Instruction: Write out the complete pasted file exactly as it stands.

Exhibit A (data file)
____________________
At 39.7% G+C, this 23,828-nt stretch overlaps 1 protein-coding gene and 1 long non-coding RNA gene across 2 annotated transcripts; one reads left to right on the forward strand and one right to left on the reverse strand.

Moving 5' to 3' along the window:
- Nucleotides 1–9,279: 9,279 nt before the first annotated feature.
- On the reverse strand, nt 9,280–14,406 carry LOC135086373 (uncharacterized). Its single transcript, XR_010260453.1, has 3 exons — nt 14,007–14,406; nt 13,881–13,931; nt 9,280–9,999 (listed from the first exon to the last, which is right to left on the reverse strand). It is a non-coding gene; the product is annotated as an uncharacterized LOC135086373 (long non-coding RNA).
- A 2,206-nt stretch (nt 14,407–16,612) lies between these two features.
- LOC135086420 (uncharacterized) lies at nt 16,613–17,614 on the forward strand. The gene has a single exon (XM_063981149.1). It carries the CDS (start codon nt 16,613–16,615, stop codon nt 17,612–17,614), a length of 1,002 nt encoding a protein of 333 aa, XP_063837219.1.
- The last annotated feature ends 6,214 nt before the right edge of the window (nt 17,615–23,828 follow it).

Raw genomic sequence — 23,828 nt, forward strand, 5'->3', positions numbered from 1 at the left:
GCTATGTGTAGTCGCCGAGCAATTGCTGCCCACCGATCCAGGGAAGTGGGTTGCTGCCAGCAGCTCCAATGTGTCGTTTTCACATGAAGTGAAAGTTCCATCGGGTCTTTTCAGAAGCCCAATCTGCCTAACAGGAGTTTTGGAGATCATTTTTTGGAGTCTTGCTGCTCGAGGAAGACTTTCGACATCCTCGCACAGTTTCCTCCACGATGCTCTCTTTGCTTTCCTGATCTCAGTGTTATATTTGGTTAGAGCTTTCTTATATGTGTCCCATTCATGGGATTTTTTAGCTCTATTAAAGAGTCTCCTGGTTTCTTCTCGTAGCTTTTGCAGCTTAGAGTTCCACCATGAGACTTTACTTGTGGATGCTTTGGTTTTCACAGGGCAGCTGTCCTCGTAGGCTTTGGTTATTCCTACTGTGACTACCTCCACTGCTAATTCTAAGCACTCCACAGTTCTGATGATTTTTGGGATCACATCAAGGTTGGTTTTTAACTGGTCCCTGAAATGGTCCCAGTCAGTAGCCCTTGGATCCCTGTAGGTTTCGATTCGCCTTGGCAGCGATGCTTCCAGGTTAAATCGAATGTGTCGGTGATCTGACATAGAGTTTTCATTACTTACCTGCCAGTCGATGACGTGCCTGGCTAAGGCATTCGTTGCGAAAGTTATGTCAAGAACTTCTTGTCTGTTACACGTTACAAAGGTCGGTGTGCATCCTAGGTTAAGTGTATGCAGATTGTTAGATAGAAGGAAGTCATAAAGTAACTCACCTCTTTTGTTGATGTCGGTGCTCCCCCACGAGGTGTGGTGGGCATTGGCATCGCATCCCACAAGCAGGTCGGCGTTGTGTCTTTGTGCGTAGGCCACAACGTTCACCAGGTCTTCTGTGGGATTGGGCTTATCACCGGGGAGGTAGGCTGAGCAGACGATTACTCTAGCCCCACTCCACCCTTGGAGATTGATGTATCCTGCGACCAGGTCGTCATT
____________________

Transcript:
At 39.7% G+C, this 23,828-nt stretch overlaps 1 protein-coding gene and 1 long non-coding RNA gene across 2 annotated transcripts; one reads left to right on the forward strand and one right to left on the reverse strand.

Moving 5' to 3' along the window:
- Nucleotides 1–9,279: 9,279 nt before the first annotated feature.
- On the reverse strand, nt 9,280–14,406 carry LOC135086373 (uncharacterized). Its single transcript, XR_010260453.1, has 3 exons — nt 14,007–14,406; nt 13,881–13,931; nt 9,280–9,999 (listed from the first exon to the last, which is right to left on the reverse strand). It is a non-coding gene; the product is annotated as an uncharacterized LOC135086373 (long non-coding RNA).
- A 2,206-nt stretch (nt 14,407–16,612) lies between these two features.
- LOC135086420 (uncharacterized) lies at nt 16,613–17,614 on the forward strand. The gene has a single exon (XM_063981149.1). It carries the CDS (start codon nt 16,613–16,615, stop codon nt 17,612–17,614), a length of 1,002 nt encoding a protein of 333 aa, XP_063837219.1.
- The last annotated feature ends 6,214 nt before the right edge of the window (nt 17,615–23,828 follow it).

Raw genomic sequence — 23,828 nt, forward strand, 5'->3', positions numbered from 1 at the left:
GCTATGTGTAGTCGCCGAGCAATTGCTGCCCACCGATCCAGGGAAGTGGGTTGCTGCCAGCAGCTCCAATGTGTCGTTTTCACATGAAGTGAAAGTTCCATCGGGTCTTTTCAGAAGCCCAATCTGCCTAACAGGAGTTTTGGAGATCATTTTTTGGAGTCTTGCTGCTCGAGGAAGACTTTCGACATCCTCGCACAGTTTCCTCCACGATGCTCTCTTTGCTTTCCTGATCTCAGTGTTATATTTGGTTAGAGCTTTCTTATATGTGTCCCATTCATGGGATTTTTTAGCTCTATTAAAGAGTCTCCTGGTTTCTTCTCGTAGCTTTTGCAGCTTAGAGTTCCACCATGAGACTTTACTTGTGGATGCTTTGGTTTTCACAGGGCAGCTGTCCTCGTAGGCTTTGGTTATTCCTACTGTGACTACCTCCACTGCTAATTCTAAGCACTCCACAGTTCTGATGATTTTTGGGATCACATCAAGGTTGGTTTTTAACTGGTCCCTGAAATGGTCCCAGTCAGTAGCCCTTGGATCCCTGTAGGTTTCGATTCGCCTTGGCAGCGATGCTTCCAGGTTAAATCGAATGTGTCGGTGATCTGACATAGAGTTTTCATTACTTACCTGCCAGTCGATGACGTGCCTGGCTAAGGCATTCGTTGCGAAAGTTATGTCAAGAACTTCTTGTCTGTTACACGTTACAAAGGTCGGTGTGCATCCTAGGTTAAGTGTATGCAGATTGTTAGATAGAAGGAAGTCATAAAGTAACTCACCTCTTTTGTTGATGTCGGTGCTCCCCCACGAGGTGTGGTGGGCATTGGCATCGCATCCCACAAGCAGGTCGGCGTTGTGTCTTTGTGCGTAGGCCACAACGTTCACCAGGTCTTCTGTGGGATTGGGCTTATCACCGGGGAGGTAGGCTGAGCAGACGATTACTCTAGCCCCACTCCACCCTTGGAGATTGATGTATCCTGCGACCAGGTCGTCATT